Jeff Watson is a veteran of the pits and has forgotten more about trading that most of us retail guys will ever know. His blog masteroftheuniverse goes into extended periods of hibernation (like now) because Jeff is an active trader and that is his priority. However, when up you can probe the archives of his blog to find trading wisdom that is as relevant today as it ever was. Note: Jeff’s blog is being revamped and will be back up in early December. Bookmark it now anyway.
Back in 1984-85, or somewhere in that time frame, I had a lawyer buddy ask me to put on a couple of trades for him.
I was leery at first but he talked me into opening an account for him with my clearing firm and I got the them to open an account with just $1,000 in it, which wasn’t a big deal back then. Guys who weren’t brokers but still members did this kind of stuff for friends all the time, so my firm felt that it passed the Kosher test.
My buddy got a deal on commissions, paying $12 per round trip, which was pretty good in those days. I didn’t make a dime off the account and was just doing a friend a favor.
I remember the first trade was for a couple of wheat puts, where he made a few hundred dollars. Then I started trading 10,000 bushels (2 contracts) of wheat for him capturing several cents a week, net. We went for the base hits, the low risk trades, never the big spec size. I ran his account for 3+ years and he ended up with $46,000 (after taxes had been paid).
He wanted to trade bigger size (at that time we were putting on 25,000 bushel (5 contracts), and I disagreed due to my strict money management system. But eventually I went along with as it was his money to lose after all and lawyers can be very persuasive.
One morning, he asked me what I thought the market was going to do. The cash market was very firm, and I thought that wheat was going open a dime higher (the whole floor had been bullish for a couple of weeks). He told me that he wanted to buy 100,000 bushels (20 contracts) at the open, at the market. I objected, but he demanded that I get it down. Needless to say, when the market opened 12 cents higher, he bought the very top tick.
Within 90 minutes the market sold off hard and closed down a dime. I talked to him on the phone after the market had sold off, and he was pissed, telling me to sell and that he never authorized that trade. I sold his wheat near the lows of the day.
His account lost well over $20,000 and he was really pissed at me for “losing his money.” Nevermind the fact that he started with $1000, Three and half years before and nevermind the fact that last fateful day, I would have been selling hard into that strong open and probably would have made a few dollars for myself if I hadn’t been trying to get his trade down for him.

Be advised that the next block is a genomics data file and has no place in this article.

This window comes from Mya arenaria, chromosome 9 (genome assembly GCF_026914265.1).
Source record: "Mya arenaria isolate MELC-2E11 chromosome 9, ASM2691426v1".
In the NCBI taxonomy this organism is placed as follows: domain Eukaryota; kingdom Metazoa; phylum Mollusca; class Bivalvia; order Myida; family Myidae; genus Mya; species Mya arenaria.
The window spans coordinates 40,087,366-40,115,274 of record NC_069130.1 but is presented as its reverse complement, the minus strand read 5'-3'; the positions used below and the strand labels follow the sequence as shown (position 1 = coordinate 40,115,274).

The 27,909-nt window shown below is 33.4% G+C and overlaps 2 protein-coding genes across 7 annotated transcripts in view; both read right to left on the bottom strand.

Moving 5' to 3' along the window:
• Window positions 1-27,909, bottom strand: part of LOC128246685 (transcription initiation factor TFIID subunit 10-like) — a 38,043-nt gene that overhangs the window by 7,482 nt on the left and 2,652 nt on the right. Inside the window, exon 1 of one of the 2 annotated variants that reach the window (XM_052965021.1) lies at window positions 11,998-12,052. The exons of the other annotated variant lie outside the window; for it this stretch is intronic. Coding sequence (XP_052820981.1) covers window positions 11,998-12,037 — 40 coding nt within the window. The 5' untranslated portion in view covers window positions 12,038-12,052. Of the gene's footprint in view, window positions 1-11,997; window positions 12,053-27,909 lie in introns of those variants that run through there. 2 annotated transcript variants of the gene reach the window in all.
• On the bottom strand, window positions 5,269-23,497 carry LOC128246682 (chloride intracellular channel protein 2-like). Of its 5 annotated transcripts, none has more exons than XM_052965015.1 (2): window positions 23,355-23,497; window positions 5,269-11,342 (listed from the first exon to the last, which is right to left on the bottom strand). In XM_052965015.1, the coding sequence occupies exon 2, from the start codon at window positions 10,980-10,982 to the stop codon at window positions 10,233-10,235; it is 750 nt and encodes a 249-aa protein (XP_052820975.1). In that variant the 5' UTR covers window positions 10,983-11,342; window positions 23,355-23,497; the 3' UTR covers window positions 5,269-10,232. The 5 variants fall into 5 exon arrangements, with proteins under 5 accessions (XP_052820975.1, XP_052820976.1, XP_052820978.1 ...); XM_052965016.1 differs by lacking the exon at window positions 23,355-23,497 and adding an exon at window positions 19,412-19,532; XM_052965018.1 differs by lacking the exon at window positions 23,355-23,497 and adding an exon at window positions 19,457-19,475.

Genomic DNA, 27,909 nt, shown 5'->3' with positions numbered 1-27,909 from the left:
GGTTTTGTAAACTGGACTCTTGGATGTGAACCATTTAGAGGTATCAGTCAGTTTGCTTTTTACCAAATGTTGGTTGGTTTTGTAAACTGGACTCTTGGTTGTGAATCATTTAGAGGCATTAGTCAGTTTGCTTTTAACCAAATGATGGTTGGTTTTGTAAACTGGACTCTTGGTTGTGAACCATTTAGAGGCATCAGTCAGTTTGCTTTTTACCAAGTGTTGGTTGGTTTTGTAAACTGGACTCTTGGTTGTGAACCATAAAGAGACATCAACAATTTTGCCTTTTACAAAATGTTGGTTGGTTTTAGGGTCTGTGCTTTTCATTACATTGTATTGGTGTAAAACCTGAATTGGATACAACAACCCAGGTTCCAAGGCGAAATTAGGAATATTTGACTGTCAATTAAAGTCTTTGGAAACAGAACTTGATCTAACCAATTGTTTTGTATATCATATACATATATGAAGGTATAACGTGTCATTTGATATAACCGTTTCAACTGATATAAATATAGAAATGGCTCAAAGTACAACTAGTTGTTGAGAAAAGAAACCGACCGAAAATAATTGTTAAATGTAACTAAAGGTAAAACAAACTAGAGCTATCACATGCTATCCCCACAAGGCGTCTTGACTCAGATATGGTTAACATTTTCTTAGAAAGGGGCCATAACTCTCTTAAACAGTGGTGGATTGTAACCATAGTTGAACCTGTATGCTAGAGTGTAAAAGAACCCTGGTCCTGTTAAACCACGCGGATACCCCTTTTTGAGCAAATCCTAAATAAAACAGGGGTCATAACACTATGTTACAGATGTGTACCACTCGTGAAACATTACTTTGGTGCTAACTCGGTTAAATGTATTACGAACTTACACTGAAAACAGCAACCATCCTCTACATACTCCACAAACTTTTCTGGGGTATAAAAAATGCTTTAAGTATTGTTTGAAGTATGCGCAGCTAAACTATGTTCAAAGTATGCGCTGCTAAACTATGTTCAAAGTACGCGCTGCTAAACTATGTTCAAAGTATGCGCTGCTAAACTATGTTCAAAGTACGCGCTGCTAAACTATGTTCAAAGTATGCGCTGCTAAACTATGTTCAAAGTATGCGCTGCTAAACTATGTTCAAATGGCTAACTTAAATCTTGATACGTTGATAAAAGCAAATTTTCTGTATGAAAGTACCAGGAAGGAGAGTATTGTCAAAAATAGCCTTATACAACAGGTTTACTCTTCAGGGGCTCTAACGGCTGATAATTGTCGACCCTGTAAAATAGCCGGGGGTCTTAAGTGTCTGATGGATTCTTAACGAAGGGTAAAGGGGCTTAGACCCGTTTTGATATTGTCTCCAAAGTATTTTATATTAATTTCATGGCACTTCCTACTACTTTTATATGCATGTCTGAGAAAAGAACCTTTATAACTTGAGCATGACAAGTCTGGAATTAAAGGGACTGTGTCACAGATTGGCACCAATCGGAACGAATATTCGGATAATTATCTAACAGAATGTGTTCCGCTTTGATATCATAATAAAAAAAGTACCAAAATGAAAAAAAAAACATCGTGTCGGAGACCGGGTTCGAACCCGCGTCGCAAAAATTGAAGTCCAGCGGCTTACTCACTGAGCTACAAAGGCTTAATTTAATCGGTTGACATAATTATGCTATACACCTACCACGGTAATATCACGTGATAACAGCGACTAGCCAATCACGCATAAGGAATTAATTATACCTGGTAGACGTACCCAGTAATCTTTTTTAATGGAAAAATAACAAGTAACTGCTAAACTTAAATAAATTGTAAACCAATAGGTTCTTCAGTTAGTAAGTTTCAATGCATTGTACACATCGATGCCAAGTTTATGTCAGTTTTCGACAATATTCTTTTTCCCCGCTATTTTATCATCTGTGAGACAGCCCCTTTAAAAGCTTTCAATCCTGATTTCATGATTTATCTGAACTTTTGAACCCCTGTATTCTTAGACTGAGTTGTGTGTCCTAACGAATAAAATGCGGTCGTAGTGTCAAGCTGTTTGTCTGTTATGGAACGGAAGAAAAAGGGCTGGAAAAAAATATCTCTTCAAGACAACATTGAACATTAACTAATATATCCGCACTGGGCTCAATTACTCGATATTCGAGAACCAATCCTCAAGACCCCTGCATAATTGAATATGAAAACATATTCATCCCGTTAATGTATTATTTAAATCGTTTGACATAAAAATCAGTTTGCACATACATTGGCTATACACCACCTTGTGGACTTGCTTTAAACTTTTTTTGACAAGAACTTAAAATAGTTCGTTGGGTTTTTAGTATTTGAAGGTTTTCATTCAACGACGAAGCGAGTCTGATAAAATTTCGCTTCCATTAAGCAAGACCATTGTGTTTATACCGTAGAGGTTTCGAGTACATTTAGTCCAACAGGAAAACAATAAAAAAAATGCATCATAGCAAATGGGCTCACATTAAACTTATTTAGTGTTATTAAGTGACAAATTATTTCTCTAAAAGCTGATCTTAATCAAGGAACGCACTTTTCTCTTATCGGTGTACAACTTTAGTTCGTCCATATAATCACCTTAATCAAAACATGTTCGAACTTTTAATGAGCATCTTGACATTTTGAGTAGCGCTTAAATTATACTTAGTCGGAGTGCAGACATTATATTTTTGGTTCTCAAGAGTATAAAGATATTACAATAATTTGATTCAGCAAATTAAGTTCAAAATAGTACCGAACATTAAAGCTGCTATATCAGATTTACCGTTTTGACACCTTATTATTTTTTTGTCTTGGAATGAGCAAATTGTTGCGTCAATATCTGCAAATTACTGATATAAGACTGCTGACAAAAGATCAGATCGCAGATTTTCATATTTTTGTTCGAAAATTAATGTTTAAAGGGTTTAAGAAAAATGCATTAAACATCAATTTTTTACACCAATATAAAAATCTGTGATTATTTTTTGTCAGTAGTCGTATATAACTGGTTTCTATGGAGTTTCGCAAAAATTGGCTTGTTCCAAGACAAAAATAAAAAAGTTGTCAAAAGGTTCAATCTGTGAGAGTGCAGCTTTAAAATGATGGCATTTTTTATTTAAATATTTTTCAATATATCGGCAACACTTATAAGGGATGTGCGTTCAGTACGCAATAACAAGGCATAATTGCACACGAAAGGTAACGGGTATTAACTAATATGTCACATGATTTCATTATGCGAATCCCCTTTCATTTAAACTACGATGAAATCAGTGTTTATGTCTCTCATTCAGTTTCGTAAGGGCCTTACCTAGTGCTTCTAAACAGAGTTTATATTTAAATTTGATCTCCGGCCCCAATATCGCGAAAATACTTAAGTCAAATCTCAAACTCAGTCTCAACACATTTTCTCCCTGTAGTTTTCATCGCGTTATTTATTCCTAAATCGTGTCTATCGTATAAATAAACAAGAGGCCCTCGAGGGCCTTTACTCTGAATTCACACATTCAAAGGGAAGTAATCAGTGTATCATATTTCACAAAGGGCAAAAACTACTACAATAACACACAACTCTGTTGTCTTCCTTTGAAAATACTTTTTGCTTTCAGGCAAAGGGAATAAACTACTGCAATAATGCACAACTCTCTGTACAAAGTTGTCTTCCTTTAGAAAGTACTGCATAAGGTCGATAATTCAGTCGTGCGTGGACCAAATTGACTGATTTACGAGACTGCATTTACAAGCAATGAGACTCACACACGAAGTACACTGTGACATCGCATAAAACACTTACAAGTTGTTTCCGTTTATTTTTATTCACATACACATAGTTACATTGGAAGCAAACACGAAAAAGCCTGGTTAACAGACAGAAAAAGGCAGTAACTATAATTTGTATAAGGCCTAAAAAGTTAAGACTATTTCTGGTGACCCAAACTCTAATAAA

I told him that I preferred not to trade for him anymore and had my clearing firm cut him a check for the balance. To the best of my memory, the check was for $22,000 and change. We didn’t speak after that.
Several weeks later, the exchange started an investigation of me for acting as a broker(I was never a broker or dealer, just a local trader). Since most locals ”helped” our friends from time to time, I didn’t think that it would be a big deal, but the exchange was being prodded by the CFTC, with whom he lodged a complaint.
I was friends with the CFTC rep for the exchange and that complaint ultimately ended up disappearing. To make a long story short, I ended up getting suspended by the exchange for 30 days, and fined $5,000. I was OK with that, and took my lumps like a man. I had been suspended for many little things like foul language, fighting etc, so I was cool with this.
And when my ex-friend dragged me into Civil court, my lawyer advised me to settle, which I did.
This expensive lesson made me realize that I should never, ever do anybody a favor when it comes to trading and markets. I made a guy an enormous return on his money, and he sued the crap out of me when he lost half. He was still $23,000 richer than when we started. I did him a big favor, made him a whole lot of money, and still got fucked. I ended up having to pay him $24,000 plus various lawyer fees and court costs, plus I lost a month of work.
Suffice to say I didn’t feel too bad when he later got a spinal injury and was confined to a wheel chair. Well actually, the only thing I felt bad about was that I wasn’t able to push him and his wheelchair down a flight of stairs.
This is why I don’t trade other people’s money.
Moral of the story. Don’t do a favor in the market for anyone who’s not an exchange member and in a position to reciprocate. It just isn’t worth it.
Also by Jeff Watson “Could You Handle What Really Trading Is Like?”